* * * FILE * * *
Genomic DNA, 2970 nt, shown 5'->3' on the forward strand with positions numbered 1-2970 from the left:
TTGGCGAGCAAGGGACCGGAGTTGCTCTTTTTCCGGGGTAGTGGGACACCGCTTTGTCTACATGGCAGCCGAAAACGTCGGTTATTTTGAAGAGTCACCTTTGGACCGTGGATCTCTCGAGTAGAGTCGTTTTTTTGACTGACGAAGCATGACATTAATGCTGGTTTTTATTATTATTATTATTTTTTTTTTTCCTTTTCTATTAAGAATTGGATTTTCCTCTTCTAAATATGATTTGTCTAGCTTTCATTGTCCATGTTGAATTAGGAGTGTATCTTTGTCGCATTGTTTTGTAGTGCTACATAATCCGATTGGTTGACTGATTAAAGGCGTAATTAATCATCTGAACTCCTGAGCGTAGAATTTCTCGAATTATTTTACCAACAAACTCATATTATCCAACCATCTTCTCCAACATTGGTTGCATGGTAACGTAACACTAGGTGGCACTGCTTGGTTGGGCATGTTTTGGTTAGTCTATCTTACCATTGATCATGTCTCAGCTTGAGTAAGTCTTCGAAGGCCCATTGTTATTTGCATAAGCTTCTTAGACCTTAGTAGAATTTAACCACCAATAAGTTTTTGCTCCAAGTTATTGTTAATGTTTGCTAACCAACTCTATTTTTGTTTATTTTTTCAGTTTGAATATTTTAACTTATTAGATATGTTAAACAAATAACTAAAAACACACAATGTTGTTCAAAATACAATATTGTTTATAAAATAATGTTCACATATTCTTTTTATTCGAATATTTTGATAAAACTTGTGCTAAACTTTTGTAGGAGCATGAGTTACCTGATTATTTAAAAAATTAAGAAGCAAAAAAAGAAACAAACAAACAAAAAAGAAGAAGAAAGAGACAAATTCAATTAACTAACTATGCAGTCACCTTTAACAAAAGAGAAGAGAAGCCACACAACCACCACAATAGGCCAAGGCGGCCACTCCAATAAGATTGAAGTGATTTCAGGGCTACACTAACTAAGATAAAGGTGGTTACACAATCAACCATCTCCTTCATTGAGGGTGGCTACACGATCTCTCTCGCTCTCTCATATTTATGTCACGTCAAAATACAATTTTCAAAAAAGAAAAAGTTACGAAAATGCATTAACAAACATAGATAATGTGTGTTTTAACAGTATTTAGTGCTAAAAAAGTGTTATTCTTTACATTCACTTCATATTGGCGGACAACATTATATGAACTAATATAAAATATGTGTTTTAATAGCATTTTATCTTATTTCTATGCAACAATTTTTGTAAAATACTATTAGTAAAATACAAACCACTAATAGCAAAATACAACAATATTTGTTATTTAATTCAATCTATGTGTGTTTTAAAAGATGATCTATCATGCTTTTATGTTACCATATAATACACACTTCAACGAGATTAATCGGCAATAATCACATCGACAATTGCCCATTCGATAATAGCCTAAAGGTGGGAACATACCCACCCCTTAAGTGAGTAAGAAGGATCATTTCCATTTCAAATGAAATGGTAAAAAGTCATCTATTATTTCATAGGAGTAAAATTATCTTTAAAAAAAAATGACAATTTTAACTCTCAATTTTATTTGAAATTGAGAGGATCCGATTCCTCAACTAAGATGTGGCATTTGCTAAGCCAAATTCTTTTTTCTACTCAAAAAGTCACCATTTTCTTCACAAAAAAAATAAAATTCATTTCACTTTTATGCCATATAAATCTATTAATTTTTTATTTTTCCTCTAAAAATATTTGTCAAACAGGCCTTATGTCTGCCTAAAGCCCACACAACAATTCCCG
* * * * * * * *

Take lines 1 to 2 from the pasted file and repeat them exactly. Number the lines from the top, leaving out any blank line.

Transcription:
Genomic DNA, 2970 nt, shown 5'->3' on the forward strand with positions numbered 1-2970 from the left:
TTGGCGAGCAAGGGACCGGAGTTGCTCTTTTTCCGGGGTAGTGGGACACCGCTTTGTCTACATGGCAGCCGAAAACGTCGGTTATTTTGAAGAGTCACCTTTGGACCGTGGATCTCTCGAGTAGAGTCGTTTTTTTGACTGACGAAGCATGACATTAATGCTGGTTTTTATTATTATTATTATTTTTTTTTTTCCTTTTCTATTAAGAATTGGATTTTCCTCTTCTAAATATGATTTGTCTAGCTTTCATTGTCCATGTTGAATTAGGAGTGTATCTTTGTCGCATTGTTTTGTAGTGCTACATAATCCGATTGGTTGACTGATTAAAGGCGTAATTAATCATCTGAACTCCTGAGCGTAGAATTTCTCGAATTATTTTACCAACAAACTCATATTATCCAACCATCTTCTCCAACATTGGTTGCATGGTAACGTAACACTAGGTGGCACTGCTTGGTTGGGCATGTTTTGGTTAGTCTATCTTACCATTGATCATGTCTCAGCTTGAGTAAGTCTTCGAAGGCCCATTGTTATTTGCATAAGCTTCTTAGACCTTAGTAGAATTTAACCACCAATAAGTTTTTGCTCCAAGTTATTGTTAATGTTTGCTAACCAACTCTATTTTTGTTTATTTTTTCAGTTTGAATATTTTAACTTATTAGATATGTTAAACAAATAACTAAAAACACACAATGTTGTTCAAAATACAATATTGTTTATAAAATAATGTTCACATATTCTTTTTATTCGAATATTTTGATAAAACTTGTGCTAAACTTTTGTAGGAGCATGAGTTACCTGATTATTTAAAAAATTAAGAAGCAAAAAAAGAAACAAACAAACAAAAAAGAAGAAGAAAGAGACAAATTCAATTAACTAACTATGCAGTCACCTTTAACAAAAGAGAAGAGAAGCCACACAACCACCACAATAGGCCAAGGCGGCCACTCCAATAAGATTGAAGTGATTTCAGGGCTACACTAACTAAGATAAAGGTGGTTACACAATCAACCATCTCCTTCATTGAGGGTGGCTACACGATCTCTCTCGCTCTCTCATATTTATGTCACGTCAAAATACAATTTTCAAAAAAGAAAAAGTTACGAAAATGCATTAACAAACATAGATAATGTGTGTTTTAACAGTATTTAGTGCTAAAAAAGTGTTATTCTTTACATTCACTTCATATTGGCGGACAACATTATATGAACTAATATAAAATATGTGTTTTAATAGCATTTTATCTTATTTCTATGCAACAATTTTTGTAAAATACTATTAGTAAAATACAAACCACTAATAGCAAAATACAACAATATTTGTTATTTAATTCAATCTATGTGTGTTTTAAAAGATGATCTATCATGCTTTTATGTTACCATATAATACACACTTCAACGAGATTAATCGGCAATAATCACATCGACAATTGCCCATTCGATAATAGCCTAAAGGTGGGAACATACCCACCCCTTAAGTGAGTAAGAAGGATCATTTCCATTTCAAATGAAATGGTAAAAAGTCATCTATTATTTCATAGGAGTAAAATTATCTTTAAAAAAAAATGACAATTTTAACTCTCAATTTTATTTGAAATTGAGAGGATCCGATTCCTCAACTAAGATGTGGCATTTGCTAAGCCAAATTCTTTTTTCTACTCAAAAAGTCACCATTTTCTTCACAAAAAAAATAAAATTCATTTCACTTTTATGCCATATAAATCTATTAATTTTTTATTTTTCCTCTAAAAATATTTGTCAAACAGGCCTTATGTCTGCCTAAAGCCCACACAACAATTCCCG